3. End the corporate practice of medicine and put physicians back in charge of healthcare. The biggest danger to the healthcare system is the takeover by private equity. Healthcare is now a commodity to be bought and sold by investors rather than a vocation and calling practiced by dedicated clinicians. This dangerous trend has increased clinician burnout and had a negative impact on patient care and must be stopped. Physicians should be allowed to own hospitals again, and administration must have adequate physician representation.
  4. Improve clinical communication. Despite the promise of electronic health records, it is more difficult than ever for clinicians to communicate with each other. We need a simplified way to discuss patient care with each other and ensure that proper follow-up occurs. Ideally, physicians need to be able to talk directly to each other when co-managing patients — this saves the system time and money with unnecessary office visits. We also need to eliminate burdensome documentation requirements that make physicians waste time sifting through pages of meaningless details to find out relevant clinical information.
  5. Empower patients. Patients need truth and transparency regarding who is treating them and how much they are paying for services. Allow more free market options like direct care so that patients can invest in their own healthcare. Encourage and educate patients to take a more active role in their own healthcare through healthy lifestyle choices.

Let’s zoom in on this a bit deeper. How do you think we can address the problem of physician shortages?

The U.S. ranks 24th of 28 similar nations for number of physicians per capita. The bottleneck is federal funding for residency training, the required 3+ years that physicians must practice with supervision before they are licensed to practice independently. The government must prioritize physician education and not replace physicians with lesser trained practitioners as a stopgap. Measures can be taken to offer loan repayment or other incentives to encourage physicians to work in underserved areas. This worked for me — I worked for six years in a federally qualified health center in exchange for loan repayment.

How do you think we can address the issue of physician diversity?

When I was in high school, I was selected to participate in an Area Health Education Council (AHEC) Health Career Camp. This government program sent underprivileged high school students to a week-long camp to learn about health careers, and many of my fellow campers were women, minorities, and rural / inner-city residents with decreased socioeconomic status. This camp introduced me to medical students and physicians and propelled me towards medicine. I’d love to see more programs like this targeting, inspiring, and providing tools to young people to lead them towards medicine. We also need to support women physicians who are balancing work with family life, allowing more job flexibility and support.

How do you think we can address the issue of physician burnout?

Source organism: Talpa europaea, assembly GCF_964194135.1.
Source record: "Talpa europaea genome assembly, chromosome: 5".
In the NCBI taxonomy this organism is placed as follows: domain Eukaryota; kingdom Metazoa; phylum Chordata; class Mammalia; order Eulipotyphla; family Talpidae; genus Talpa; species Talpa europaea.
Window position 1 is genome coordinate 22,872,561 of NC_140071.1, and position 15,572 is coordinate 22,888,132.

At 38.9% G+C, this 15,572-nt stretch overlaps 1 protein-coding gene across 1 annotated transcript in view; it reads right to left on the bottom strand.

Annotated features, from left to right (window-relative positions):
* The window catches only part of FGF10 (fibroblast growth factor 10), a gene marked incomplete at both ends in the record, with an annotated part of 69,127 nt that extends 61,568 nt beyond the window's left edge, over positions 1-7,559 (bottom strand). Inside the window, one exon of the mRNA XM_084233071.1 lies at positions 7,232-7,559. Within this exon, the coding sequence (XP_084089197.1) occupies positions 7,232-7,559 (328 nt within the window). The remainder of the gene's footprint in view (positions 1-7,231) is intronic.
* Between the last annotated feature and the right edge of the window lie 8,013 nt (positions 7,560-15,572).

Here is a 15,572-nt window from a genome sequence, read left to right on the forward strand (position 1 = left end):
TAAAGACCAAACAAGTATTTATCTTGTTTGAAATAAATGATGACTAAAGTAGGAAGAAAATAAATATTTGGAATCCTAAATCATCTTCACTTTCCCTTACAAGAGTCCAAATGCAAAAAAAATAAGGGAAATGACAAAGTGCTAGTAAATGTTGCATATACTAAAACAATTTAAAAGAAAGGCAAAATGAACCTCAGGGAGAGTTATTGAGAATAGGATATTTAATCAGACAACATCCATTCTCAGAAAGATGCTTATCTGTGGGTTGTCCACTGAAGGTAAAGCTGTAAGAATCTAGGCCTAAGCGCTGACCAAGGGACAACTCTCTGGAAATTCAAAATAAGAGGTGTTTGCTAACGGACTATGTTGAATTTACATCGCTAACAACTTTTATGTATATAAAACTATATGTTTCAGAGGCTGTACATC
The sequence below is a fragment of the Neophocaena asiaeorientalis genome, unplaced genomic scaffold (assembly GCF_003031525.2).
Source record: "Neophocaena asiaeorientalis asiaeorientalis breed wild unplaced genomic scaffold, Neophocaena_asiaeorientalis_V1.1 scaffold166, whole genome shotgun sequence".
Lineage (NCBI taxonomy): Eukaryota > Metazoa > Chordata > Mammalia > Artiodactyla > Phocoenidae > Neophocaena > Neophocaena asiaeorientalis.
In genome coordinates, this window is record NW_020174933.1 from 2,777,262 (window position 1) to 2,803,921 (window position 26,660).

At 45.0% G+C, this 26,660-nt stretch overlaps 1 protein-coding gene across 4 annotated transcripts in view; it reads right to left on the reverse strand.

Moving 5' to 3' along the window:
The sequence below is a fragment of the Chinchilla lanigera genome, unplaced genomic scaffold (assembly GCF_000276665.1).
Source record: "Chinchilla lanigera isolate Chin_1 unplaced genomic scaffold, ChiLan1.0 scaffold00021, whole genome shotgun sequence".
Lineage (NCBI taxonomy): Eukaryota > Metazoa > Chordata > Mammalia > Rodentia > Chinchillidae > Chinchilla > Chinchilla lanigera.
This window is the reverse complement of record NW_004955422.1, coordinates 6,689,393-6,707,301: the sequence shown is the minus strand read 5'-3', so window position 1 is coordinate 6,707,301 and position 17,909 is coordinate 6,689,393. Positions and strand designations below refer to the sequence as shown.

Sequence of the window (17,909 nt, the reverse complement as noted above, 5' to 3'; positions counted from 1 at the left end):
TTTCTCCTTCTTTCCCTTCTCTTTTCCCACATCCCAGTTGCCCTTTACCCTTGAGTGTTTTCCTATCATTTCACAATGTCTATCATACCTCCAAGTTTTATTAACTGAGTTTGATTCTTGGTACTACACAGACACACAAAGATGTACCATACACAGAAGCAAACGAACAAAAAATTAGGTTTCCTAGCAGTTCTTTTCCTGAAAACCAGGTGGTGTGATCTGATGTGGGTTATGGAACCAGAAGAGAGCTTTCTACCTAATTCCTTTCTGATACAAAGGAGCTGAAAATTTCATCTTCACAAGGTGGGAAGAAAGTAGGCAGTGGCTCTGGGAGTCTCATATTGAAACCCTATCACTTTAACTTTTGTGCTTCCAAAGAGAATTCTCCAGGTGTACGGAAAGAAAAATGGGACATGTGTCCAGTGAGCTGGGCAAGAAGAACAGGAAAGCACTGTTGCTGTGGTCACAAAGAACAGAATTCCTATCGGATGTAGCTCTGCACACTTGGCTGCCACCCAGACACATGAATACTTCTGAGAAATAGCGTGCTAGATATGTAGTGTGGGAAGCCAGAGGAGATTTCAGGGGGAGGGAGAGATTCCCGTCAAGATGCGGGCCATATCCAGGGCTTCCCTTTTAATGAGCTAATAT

Physicians need to regain autonomy and control. My advice is to return to self-ownership. For the first time in history, more physicians are owned by a corporation than own themselves. In many cases, these are private equity companies that see physicians and patients as a source of financial profit. This conflicts with core physician values of putting patients’ needs first and leads to burnout. I would love to see more physicians convert to a direct care model, working directly with patients and eliminating third party payers. This puts control back in the hands of patients and physicians, rather than insurers or investors.

What concrete steps would have to be done to actually manifest all of the changes you mentioned? What can a) individuals, b) corporations, c) communities and d) leaders do to help?

The first thing that physicians need to do is to recognize our own value and refuse to participate in schemes intended to increase corporate profits rather than care for patients. We must put aside our differences and work together to demand patient-centered change. Patients must demand change, including truth and transparency from healthcare systems. We must also insist that our legislators institute policies to increase patient access to high quality medical care, including increasing physician training spots.

You are a person of great influence. If you could inspire a movement that would bring the most amount of good to the most amount of people, what would that be? You never know what your idea can trigger. 🙂

I would like to see a return to old time medicine, where physicians can prioritize patient care and patients have quality time with their own doctor. It’s disheartening to see that many patients have lost faith that their doctor cares about them, because we DO care. However, it has become so hard to show it because doctors are so busy typing into computers that we are not able to show the empathy that our patients need. We are so stressed with non-patient care responsibilities that have been added to our plate that we don’t have the time that we need with patients. In this system, neither patients nor physicians benefit.

I think that direct primary care is the best solution to achieve this, and although this movement is already in progress, I hope to inspire other physicians to enter this type of practice. This model empowers physicians and provides the care that patients really need — a true relationship with their own doctor, which has been shown to decrease mortality. I also hope that we see more specialists, surgical centers, and hospitals offering a direct care model that provides affordable quality care to patients without obligation to for-profit health systems or investors.

How can our readers further follow your work online?

More information also available at my website rebekahbernard.com and physiciansforpatientprotection.org.

Thank you so much for these insights! This was very inspirational and we wish you continued success in your great work.